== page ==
New levels of colour and imagination graced the familiar landmark of the Halifax Transmitting Tower in a special one night light installation Ploughcroft Eco Northern Lights designed by James Bawn, which illuminated the 45.7 metre (150ft) relay mast located on the top of Southowram bank, overlooking the Yorkshire, UK, town of Halifax.
Lighting equipment was supplied by Blackburn based HSL. The project was commissioned to help local roofing company Ploughcroft celebrate huge achievements in energy saving for numerous homes, schools and business right across Yorkshire.
The tower, owned by Arquiva, is a broadcast and communication facility receiving TV and radio transmission signals from Emley Moor Tower and beaming these to areas in the north, east and centre of the town of Halifax which are blocked by the hill on which the tower resides. It also accommodates 3G and 4G cellular generators for several mobile networks.
The lighting project follows on from James ground-breaking lighting of the Emley Moor Tower last year.
HSL MD Simon Stuart commented, We were delighted to work on this very cool project with James. There was a really nice connection and continuity between this and the acclaimed Emley Moor project last year, and we were all impressed to see what he was able to achieve with careful placement of a few well focussed powerful lightsources.
Once commissioned for the project, James created a concept and immediately turned to HSL for his lighting requirements. He wanted a strong eco-angle on the lighting as they were celebrating power saving and so chose primarily LED fixtures with SGM G-Spots and P-5 floods.
I needed powerful IP65 rated units as the weather was likely to be at best unpredictable, explained James, and these ticked all the boxes.
They were lucky enough to be able to get access right at the base of the tower to position equipment, so one G-Spot was installed directly underneath the tower in the centre shooting its beam right up to the top. As it pierced the metal cross-bracing, the reflections bounced and refracted creating really attractive aberrations of the light.
Three sides of the tower were clearly visible from the various viewing areas in the city, so each of these was up-lit with a single G-Spot. These were programmed with gobo sequences to add texturing and effects on its metalwork construction which took the light extremely well - and the subtle but highly effective results made the cross bracing supports look like they were actually moving.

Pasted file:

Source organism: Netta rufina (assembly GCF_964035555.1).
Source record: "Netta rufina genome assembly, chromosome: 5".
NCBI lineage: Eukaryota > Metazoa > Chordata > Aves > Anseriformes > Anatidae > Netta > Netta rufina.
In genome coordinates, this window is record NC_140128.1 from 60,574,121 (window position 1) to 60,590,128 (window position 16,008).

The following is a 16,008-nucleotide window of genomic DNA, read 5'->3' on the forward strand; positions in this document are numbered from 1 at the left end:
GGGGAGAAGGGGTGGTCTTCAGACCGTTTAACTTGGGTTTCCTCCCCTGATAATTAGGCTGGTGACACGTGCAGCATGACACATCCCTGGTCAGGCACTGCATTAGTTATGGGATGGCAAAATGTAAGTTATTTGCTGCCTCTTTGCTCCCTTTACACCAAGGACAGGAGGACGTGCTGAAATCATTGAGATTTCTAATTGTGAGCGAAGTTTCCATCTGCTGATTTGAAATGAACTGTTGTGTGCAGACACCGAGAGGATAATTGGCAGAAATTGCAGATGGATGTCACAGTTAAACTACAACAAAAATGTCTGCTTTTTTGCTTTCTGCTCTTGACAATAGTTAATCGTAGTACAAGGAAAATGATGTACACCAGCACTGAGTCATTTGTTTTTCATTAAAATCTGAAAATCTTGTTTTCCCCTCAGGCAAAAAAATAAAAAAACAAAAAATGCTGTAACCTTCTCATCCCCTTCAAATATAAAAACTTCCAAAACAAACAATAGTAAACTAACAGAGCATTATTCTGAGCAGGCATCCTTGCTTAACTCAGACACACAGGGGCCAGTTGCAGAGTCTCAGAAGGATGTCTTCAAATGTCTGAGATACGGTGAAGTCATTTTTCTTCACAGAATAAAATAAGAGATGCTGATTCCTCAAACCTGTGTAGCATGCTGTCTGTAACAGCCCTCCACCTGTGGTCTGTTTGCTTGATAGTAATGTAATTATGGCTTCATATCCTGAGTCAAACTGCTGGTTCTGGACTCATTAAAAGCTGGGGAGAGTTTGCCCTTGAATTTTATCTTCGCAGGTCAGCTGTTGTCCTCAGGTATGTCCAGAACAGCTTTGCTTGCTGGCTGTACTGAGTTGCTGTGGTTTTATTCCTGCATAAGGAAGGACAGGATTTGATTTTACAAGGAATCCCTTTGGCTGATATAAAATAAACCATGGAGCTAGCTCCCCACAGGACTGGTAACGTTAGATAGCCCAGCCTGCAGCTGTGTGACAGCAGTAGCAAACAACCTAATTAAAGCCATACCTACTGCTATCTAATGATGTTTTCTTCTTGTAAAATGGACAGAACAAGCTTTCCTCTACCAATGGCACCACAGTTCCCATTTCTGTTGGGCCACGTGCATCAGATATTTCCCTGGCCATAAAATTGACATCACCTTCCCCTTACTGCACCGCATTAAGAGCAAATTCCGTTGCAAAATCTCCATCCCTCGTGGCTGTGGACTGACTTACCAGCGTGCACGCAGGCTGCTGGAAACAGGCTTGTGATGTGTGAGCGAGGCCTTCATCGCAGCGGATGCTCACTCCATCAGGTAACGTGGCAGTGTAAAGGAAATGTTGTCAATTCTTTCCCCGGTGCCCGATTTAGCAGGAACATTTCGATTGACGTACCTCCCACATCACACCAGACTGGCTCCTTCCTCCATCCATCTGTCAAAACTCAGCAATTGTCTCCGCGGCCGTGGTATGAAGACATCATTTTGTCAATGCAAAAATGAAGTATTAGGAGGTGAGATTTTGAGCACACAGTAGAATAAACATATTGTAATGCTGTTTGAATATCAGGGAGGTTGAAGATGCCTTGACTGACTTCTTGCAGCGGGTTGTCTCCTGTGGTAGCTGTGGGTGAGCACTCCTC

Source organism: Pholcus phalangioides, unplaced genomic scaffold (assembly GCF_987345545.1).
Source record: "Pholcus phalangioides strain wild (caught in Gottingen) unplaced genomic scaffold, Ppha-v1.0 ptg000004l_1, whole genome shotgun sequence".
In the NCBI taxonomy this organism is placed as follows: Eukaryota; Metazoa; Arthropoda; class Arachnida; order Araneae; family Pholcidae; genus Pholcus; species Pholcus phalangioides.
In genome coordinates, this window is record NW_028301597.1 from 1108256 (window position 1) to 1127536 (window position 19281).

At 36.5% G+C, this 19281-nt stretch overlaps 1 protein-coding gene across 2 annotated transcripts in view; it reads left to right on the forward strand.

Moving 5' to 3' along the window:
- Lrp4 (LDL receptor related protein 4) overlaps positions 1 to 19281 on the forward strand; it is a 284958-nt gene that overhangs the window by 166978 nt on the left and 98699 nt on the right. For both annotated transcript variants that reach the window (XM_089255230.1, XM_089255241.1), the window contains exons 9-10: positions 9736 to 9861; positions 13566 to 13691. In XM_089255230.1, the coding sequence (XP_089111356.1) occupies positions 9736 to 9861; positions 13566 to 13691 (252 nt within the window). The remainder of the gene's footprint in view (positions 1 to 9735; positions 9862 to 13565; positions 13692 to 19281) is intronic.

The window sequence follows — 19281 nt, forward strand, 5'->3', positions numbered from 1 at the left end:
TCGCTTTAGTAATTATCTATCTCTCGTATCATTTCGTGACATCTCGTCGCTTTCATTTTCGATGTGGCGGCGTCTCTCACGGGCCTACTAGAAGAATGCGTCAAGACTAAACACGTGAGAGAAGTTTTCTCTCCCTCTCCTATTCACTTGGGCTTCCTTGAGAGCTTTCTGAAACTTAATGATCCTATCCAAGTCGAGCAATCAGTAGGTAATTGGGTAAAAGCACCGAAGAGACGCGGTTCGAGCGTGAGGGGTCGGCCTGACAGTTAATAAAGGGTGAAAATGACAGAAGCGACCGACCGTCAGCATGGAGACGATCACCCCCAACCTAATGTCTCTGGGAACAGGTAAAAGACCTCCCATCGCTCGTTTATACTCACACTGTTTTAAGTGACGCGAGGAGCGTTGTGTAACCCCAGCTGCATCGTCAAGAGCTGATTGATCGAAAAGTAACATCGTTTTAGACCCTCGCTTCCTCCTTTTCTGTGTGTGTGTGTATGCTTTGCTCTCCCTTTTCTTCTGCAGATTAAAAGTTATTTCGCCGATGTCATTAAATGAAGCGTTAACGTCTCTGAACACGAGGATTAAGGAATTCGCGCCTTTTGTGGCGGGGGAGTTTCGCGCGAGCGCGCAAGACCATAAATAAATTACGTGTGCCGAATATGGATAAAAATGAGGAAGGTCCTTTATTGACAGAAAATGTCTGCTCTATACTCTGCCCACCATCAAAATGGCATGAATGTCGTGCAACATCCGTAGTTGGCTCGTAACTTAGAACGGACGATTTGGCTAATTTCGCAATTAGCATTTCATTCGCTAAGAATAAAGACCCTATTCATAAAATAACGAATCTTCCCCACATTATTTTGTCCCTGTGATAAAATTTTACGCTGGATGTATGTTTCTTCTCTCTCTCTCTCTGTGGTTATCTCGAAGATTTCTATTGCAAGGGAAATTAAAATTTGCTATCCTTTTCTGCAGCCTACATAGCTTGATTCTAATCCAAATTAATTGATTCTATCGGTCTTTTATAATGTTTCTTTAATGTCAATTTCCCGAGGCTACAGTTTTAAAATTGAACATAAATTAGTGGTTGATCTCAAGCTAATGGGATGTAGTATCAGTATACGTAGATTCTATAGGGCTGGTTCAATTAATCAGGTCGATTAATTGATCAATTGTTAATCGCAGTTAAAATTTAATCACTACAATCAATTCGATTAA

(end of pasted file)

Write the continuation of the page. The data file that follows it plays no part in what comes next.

For an overall wash, four P-5 LED floods - fitted with 15 degree lenses so the output could be focused right up to the top of the tower - were also located around the base. A further six P5 units with 21 degree lenses were utilized to light the bottom two thirds of the tower, ensuring a good, even saturated light.
All the fixtures were individually controlled via an Avolites Tiger Touch II console and were mixed into a series of stunning looks. A signature look of green hues mimicked Ploughcrofts corporate ID and formed the main look, with other colour and gobo combinations run at specific intervals throughout the evening to add interest.
I was amazed how much you can achieve with four G-Spots and 10 x P-5s, commented James, adding that it was all about strategic and calculated positioning. He was very impressed with the brightness and focusability of both types of fixtures, and he found the dual rotating gobo wheels of the G-Spots ideal for creating more complex effects.
The project was a great success. The beaconisation of the Tower for the evening attracted a lot of public feedback and press and media interest proving a great PR exercise for Ploughcroft, with James and HSL adding another beautifully left-field object to their respective lighting portfolios.
Photo by Gareth Wellbourn